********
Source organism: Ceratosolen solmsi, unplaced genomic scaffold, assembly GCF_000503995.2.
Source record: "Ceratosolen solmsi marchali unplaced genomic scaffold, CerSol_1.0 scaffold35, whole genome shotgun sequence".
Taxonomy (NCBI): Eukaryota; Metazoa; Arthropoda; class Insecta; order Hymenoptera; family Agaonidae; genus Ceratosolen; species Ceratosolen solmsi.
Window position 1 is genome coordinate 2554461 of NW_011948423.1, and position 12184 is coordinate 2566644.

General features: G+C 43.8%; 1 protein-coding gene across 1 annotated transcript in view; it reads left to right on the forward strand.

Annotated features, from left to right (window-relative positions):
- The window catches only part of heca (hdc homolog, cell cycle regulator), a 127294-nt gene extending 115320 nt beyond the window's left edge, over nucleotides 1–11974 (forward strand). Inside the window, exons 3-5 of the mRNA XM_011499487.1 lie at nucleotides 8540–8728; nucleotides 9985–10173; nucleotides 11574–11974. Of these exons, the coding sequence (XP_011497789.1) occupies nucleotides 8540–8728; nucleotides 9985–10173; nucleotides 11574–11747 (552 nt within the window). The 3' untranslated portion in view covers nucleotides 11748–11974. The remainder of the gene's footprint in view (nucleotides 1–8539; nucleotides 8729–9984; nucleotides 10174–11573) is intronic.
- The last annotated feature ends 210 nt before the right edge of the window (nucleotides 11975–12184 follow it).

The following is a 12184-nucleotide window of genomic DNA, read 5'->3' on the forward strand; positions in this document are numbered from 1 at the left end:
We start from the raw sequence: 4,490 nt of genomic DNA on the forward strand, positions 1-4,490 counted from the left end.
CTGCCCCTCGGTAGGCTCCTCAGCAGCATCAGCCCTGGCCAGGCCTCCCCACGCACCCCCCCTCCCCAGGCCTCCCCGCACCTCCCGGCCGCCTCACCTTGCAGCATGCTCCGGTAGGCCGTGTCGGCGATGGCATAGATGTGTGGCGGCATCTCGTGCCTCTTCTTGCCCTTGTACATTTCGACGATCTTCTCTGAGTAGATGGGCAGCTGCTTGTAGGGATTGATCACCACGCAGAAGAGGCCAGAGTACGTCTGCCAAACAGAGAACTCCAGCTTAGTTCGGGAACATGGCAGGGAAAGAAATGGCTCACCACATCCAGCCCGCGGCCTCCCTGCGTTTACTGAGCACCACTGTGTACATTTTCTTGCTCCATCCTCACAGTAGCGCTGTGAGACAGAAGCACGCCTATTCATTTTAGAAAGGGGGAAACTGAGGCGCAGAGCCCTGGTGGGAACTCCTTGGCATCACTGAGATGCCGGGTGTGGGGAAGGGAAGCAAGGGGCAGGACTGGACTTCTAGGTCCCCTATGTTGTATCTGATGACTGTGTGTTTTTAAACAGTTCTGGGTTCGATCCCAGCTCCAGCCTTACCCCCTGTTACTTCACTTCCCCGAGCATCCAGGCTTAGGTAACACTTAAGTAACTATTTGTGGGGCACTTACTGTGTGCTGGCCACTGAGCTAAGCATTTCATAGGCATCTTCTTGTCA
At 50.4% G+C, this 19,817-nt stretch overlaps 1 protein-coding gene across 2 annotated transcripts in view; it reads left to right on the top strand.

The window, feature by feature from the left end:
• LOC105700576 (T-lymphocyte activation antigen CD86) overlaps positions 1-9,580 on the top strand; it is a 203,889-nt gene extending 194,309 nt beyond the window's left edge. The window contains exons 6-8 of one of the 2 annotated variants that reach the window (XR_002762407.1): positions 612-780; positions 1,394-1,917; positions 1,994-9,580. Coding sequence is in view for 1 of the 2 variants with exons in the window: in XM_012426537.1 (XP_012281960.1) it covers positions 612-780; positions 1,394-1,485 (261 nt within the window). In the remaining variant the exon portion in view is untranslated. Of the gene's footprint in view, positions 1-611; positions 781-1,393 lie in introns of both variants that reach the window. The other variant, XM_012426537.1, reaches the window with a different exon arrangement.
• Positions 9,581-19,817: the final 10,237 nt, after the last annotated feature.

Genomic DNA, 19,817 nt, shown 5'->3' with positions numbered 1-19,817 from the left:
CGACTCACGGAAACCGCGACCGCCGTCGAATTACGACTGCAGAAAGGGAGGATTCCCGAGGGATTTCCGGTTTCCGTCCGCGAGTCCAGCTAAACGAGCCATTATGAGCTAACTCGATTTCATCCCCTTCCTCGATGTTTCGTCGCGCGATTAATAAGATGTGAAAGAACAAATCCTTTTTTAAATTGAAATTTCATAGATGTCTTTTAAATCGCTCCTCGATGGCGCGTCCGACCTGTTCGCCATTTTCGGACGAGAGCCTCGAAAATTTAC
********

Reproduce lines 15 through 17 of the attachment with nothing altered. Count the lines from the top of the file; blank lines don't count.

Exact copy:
• Positions 9,581-19,817: the final 10,237 nt, after the last annotated feature.

Genomic DNA, 19,817 nt, shown 5'->3' with positions numbered 1-19,817 from the left:
CGACTCACGGAAACCGCGACCGCCGTCGAATTACGACTGCAGAAAGGGAGGATTCCCGAGGGATTTCCGGTTTCCGTCCGCGAGTCCAGCTAAACGAGCCATTATGAGCTAACTCGATTTCATCCCCTTCCTCGATGTTTCGTCGCGCGATTAATAAGATGTGAAAGAACAAATCCTTTTTTAAATTGAAATTTCATAGATGTCTTTTAAATCGCTCCTCGATGGCGCGTCCGACCTGTTCGCCATTTTCGGACGAGAGCCTCGAAAATTTAC